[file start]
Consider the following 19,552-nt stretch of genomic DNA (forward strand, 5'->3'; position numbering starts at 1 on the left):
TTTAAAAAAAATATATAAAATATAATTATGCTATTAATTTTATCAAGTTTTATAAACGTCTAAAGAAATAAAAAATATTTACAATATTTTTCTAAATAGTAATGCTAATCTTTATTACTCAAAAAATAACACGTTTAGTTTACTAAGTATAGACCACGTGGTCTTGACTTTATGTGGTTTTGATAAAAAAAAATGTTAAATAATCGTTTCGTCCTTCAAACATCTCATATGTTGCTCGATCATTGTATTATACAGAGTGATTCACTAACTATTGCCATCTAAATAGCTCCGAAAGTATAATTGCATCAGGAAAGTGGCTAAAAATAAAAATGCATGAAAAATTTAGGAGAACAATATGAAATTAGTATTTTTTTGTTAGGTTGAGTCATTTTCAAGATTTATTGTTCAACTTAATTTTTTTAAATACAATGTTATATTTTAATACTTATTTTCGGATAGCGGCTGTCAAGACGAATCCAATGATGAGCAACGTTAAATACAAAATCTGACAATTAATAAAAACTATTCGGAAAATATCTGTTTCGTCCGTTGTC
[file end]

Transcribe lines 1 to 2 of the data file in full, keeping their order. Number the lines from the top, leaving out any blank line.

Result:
Consider the following 19,552-nt stretch of genomic DNA (forward strand, 5'->3'; position numbering starts at 1 on the left):
TTTAAAAAAAATATATAAAATATAATTATGCTATTAATTTTATCAAGTTTTATAAACGTCTAAAGAAATAAAAAATATTTACAATATTTTTCTAAATAGTAATGCTAATCTTTATTACTCAAAAAATAACACGTTTAGTTTACTAAGTATAGACCACGTGGTCTTGACTTTATGTGGTTTTGATAAAAAAAAATGTTAAATAATCGTTTCGTCCTTCAAACATCTCATATGTTGCTCGATCATTGTATTATACAGAGTGATTCACTAACTATTGCCATCTAAATAGCTCCGAAAGTATAATTGCATCAGGAAAGTGGCTAAAAATAAAAATGCATGAAAAATTTAGGAGAACAATATGAAATTAGTATTTTTTTGTTAGGTTGAGTCATTTTCAAGATTTATTGTTCAACTTAATTTTTTTAAATACAATGTTATATTTTAATACTTATTTTCGGATAGCGGCTGTCAAGACGAATCCAATGATGAGCAACGTTAAATACAAAATCTGACAATTAATAAAAACTATTCGGAAAATATCTGTTTCGTCCGTTGTC